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Vet Microbiol. 2010 Oct 26;145(3-4):252-64. doi: 10.1016/j.vetmic.2010.03.025. Epub 2010 Apr 1.

Partial proteome of Mycobacterium avium subsp. paratuberculosis under oxidative and nitrosative stress.

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Faculty of Veterinary Science, The University of Sydney, 425 Werombi Road, Camden, New South Wales 2570, Australia.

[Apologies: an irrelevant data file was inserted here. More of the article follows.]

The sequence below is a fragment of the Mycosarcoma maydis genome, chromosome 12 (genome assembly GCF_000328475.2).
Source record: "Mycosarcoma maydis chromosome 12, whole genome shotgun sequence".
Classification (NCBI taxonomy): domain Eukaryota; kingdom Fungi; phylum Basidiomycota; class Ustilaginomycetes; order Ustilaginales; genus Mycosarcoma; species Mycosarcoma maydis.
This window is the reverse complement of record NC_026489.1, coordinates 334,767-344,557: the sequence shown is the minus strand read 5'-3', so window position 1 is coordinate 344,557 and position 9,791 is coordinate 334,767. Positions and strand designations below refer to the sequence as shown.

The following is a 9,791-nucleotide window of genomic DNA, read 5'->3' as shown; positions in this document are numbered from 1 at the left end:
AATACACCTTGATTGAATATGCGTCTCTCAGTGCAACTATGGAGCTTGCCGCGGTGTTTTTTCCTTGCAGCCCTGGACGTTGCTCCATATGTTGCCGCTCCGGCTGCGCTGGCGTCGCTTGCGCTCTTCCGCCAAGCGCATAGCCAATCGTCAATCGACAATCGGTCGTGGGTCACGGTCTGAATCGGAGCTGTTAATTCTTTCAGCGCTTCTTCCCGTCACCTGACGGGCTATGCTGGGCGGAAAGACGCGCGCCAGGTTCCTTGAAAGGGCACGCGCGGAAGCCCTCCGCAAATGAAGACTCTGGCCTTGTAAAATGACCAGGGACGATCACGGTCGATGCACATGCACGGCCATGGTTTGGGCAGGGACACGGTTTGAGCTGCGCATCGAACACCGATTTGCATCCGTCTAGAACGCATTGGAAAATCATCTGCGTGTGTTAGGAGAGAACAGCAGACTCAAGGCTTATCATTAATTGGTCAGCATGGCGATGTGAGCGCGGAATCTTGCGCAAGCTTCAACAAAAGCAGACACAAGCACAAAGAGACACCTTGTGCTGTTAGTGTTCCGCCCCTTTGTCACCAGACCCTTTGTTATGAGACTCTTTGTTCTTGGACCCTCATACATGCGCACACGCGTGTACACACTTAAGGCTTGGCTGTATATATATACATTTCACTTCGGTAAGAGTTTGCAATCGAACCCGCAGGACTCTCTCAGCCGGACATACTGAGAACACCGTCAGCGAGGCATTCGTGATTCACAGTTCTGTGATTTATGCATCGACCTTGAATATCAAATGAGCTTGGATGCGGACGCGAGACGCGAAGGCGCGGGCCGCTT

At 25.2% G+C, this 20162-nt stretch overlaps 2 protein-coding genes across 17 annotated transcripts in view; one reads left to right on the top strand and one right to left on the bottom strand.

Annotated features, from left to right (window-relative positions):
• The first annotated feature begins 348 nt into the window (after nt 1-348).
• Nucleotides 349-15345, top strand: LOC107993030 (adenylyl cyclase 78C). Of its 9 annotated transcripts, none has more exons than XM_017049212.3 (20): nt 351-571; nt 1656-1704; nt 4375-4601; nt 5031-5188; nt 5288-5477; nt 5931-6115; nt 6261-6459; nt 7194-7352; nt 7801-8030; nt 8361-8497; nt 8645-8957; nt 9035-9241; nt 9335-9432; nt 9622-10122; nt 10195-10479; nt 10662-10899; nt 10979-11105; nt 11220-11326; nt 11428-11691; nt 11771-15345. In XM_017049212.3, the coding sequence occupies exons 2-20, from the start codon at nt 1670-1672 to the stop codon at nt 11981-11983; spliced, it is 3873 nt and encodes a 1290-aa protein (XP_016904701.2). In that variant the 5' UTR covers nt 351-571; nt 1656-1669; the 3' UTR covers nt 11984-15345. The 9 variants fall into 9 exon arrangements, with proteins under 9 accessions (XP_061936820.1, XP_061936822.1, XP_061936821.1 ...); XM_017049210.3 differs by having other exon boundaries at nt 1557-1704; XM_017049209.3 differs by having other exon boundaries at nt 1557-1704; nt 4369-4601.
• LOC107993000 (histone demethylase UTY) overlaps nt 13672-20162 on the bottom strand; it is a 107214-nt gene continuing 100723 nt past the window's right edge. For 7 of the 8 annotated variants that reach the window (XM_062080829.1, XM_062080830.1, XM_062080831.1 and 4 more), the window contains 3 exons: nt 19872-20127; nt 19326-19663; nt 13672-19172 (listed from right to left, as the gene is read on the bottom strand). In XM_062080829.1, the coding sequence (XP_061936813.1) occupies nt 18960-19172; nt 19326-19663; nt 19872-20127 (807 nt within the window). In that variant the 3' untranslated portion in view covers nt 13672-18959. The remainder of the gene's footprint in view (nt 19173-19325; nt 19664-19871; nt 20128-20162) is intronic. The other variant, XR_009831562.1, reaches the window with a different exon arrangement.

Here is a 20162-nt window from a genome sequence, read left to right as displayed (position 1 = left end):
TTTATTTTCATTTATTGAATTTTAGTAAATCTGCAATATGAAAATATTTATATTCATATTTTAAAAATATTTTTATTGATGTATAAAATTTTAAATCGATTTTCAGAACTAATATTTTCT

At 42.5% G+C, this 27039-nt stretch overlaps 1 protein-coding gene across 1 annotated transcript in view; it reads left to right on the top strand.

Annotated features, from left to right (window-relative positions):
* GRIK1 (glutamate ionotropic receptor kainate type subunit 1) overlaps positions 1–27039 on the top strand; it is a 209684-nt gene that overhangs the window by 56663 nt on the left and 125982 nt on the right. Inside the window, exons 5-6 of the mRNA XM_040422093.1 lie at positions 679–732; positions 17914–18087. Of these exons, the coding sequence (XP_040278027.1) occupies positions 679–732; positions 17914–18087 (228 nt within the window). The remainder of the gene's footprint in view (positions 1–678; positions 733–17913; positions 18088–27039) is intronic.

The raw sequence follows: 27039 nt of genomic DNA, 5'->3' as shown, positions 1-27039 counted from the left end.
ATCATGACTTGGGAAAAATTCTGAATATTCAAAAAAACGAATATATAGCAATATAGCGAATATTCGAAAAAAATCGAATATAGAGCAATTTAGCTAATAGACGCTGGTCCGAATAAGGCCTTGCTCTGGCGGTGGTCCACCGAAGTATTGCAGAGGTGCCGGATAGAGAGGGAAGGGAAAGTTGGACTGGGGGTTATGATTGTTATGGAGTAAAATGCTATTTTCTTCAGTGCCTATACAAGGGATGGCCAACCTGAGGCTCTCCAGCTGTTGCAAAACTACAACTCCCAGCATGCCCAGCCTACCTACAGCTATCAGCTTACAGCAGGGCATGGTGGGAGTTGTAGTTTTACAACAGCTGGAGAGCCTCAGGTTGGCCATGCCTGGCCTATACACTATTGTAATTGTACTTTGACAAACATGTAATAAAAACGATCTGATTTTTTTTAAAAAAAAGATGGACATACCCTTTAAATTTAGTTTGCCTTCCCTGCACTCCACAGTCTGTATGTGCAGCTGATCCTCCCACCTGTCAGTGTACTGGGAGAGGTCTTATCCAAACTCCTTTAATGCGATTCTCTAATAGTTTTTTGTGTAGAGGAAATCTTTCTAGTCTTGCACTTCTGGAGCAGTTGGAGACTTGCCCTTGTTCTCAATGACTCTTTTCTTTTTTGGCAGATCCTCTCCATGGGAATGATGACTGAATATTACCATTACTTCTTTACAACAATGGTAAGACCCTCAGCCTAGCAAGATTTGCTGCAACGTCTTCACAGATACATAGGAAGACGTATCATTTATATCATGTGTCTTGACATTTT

The growth pattern and protein expression profiles of sheep (S) and cattle (C) strains of Mycobacterium avium subsp. paratuberculosis (MAP) under oxidative and nitrosative stress were characterised. Oxidative stress was induced using 0.05% (v/v) H(2)O(2) in BACTEC medium, and was lethal for an inoculum of 10(4) cells. However, an inoculum of 10(7) cells survived and proteomic changes were observed at 7 days. Nitrosative stress was induced using 1mM NaNO(2); it slowed the growth of an inoculum of 10(4) cells, but both strains recovered quickly when resuscitated in fresh media. Silver staining showed higher sensitivity for detection of 2D spots compared to SYPRO Ruby staining. A total of 18 proteins were regulated under oxidative and/or nitrosative stress. The expression of four antioxidant enzymes (AhpC, AhpD, OxcA and SodA) and four proteins involved in fatty acid metabolism (DesA2, FadA6_3, FabG and FadE19) was altered, together with a range of other proteins. Only one protein, AhpC was differentially regulated in both strains of MAP. Seven proteins (DesA2, AhpC, AhpD, Ppa, FabG, and hypothetical proteins MAP2411 and MAP 1885c) were identified in previous in vitro studies with temperature, hypoxia and/or nutrient starvation stressors and may be general stress response proteins of MAP. Prior studies have identified immune responses directed against AhpC and Ppa in animals with Johne's disease, expression of sodA and ppa within macrophages, and reduced virulence of impA mutants in mice, highlighting the relevance of proteomic studies using these in vitro stress models for pathogenesis studies.

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